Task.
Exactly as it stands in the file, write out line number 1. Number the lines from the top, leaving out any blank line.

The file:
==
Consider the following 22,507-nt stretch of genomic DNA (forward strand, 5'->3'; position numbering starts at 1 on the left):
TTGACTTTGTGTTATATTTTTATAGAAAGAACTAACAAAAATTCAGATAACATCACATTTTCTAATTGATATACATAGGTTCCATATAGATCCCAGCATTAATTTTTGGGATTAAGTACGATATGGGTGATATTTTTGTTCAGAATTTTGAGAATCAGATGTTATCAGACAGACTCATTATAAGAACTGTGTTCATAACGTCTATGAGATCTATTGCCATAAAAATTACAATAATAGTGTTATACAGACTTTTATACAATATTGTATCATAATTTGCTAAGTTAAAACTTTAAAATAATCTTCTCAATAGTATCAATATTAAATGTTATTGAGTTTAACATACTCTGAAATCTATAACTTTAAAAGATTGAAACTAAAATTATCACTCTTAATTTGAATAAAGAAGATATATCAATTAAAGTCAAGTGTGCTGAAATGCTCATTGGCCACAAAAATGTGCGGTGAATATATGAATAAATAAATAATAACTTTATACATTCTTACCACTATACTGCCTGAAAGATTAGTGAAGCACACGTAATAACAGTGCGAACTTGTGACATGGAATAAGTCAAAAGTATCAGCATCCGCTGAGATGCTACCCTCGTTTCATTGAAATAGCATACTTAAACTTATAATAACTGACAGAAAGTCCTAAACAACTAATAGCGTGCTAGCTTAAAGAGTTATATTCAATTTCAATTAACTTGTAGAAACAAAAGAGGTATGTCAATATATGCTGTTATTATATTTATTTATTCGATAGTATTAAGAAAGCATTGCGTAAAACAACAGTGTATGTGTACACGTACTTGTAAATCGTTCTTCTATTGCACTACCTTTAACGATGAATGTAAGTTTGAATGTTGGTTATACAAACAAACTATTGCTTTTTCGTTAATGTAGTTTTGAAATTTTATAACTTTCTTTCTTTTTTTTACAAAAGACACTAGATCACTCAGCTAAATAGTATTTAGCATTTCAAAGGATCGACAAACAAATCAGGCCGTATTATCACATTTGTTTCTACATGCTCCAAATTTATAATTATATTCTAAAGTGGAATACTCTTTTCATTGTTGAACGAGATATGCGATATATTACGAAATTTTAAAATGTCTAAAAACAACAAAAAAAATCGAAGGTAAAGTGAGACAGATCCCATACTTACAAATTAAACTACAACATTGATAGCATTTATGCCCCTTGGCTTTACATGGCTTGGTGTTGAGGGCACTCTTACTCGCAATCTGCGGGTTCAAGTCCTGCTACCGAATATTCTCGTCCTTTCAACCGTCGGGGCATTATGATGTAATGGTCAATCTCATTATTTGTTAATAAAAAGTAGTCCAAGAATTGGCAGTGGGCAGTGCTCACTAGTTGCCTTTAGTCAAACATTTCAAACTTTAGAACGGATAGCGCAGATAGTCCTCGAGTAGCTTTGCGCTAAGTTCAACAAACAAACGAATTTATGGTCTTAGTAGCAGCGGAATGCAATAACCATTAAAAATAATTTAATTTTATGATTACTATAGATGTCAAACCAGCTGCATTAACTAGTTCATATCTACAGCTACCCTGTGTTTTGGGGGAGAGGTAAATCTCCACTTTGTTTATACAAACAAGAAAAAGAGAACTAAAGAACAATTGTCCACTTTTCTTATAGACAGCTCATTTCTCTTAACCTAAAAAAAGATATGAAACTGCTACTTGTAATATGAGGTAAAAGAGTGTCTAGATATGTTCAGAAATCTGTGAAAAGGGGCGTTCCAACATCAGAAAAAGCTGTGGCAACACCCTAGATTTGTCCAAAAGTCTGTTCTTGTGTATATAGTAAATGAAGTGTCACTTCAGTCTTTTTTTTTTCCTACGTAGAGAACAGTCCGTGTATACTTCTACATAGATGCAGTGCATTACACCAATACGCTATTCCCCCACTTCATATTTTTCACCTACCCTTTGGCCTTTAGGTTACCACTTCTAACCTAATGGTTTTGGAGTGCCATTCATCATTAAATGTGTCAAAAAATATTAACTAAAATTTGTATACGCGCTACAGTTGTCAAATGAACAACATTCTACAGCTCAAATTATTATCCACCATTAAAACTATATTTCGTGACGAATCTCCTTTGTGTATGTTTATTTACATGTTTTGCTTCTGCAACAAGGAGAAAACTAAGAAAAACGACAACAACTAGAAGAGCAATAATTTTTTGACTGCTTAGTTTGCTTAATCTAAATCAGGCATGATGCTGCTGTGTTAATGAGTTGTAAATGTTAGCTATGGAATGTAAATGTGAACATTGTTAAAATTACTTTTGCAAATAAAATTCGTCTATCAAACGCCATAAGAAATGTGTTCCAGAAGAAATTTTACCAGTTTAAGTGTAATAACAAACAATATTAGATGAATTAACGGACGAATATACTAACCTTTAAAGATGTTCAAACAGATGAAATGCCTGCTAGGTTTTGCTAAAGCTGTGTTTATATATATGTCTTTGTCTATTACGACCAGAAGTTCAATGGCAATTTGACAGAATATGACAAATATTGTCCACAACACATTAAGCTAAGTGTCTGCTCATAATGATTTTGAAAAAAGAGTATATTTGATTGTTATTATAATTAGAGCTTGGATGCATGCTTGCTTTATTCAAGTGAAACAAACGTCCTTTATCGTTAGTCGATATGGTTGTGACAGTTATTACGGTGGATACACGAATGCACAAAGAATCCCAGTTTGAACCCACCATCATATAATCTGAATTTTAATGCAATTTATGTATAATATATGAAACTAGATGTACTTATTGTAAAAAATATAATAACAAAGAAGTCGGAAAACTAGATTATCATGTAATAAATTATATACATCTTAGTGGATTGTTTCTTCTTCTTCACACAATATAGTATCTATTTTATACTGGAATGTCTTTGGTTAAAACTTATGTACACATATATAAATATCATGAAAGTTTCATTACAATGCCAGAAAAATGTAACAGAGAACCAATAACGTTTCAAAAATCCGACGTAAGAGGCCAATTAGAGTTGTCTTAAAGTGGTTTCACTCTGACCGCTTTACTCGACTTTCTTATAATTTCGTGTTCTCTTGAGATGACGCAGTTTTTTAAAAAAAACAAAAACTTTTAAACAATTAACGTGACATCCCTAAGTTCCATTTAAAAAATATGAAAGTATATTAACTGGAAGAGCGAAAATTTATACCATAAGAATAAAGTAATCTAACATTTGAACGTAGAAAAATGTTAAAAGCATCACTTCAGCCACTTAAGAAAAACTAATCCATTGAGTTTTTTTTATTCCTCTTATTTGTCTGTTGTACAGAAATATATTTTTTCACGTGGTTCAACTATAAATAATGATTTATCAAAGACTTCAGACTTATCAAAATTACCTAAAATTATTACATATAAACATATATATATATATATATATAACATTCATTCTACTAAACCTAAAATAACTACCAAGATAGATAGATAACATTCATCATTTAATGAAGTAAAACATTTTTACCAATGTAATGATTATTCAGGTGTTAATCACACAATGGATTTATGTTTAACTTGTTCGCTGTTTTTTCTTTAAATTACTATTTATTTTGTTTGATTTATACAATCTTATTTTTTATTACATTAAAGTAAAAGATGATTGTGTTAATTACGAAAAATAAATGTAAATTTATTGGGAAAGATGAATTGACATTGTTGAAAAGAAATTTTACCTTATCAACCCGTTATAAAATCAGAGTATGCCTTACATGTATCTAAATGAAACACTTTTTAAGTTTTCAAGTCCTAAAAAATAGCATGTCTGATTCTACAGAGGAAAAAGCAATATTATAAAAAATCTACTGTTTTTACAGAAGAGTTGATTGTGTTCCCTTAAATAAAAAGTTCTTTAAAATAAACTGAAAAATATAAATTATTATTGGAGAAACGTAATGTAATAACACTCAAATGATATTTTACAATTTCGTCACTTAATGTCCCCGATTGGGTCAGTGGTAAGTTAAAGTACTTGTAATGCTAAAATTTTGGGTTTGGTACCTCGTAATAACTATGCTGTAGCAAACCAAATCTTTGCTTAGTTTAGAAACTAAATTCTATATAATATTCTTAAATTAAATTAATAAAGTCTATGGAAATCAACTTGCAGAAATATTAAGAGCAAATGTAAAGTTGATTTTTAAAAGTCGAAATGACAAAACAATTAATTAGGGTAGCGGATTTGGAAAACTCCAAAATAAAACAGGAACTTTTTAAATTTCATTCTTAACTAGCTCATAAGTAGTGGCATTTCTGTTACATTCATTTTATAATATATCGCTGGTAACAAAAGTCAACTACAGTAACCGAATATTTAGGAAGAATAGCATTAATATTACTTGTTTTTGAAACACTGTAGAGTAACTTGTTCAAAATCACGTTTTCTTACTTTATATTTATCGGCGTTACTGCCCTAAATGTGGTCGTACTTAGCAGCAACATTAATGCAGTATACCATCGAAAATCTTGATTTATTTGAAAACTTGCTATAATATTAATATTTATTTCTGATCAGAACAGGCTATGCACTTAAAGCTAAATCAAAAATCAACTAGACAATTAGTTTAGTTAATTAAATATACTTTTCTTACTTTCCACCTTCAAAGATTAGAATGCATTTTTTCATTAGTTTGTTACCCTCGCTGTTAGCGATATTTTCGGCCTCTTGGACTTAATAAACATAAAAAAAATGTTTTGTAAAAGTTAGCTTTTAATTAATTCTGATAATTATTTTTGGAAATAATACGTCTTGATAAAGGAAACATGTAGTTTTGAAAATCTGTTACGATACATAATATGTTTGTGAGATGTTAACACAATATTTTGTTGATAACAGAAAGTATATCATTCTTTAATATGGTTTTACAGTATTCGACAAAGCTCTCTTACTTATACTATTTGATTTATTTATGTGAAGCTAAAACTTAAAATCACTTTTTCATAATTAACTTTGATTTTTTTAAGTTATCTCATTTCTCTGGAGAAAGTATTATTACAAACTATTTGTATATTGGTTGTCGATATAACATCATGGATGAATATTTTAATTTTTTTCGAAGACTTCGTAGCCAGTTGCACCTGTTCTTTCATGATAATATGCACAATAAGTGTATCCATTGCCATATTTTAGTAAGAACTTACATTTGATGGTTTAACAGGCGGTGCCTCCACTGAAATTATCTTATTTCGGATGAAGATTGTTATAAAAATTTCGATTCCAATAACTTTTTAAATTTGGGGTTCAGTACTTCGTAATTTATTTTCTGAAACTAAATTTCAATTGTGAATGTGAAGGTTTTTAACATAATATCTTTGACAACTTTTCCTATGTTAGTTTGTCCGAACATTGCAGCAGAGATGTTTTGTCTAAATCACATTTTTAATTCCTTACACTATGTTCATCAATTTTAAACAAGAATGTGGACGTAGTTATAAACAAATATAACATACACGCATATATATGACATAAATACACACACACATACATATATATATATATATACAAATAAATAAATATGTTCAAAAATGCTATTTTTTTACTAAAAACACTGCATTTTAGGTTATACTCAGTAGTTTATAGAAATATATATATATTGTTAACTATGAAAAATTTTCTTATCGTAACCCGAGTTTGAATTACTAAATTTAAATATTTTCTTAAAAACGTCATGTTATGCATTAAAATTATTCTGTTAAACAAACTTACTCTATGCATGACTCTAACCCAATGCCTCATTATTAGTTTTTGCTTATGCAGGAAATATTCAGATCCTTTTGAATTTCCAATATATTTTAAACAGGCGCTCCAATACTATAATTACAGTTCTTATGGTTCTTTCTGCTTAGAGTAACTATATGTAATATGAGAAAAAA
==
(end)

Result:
Consider the following 22,507-nt stretch of genomic DNA (forward strand, 5'->3'; position numbering starts at 1 on the left):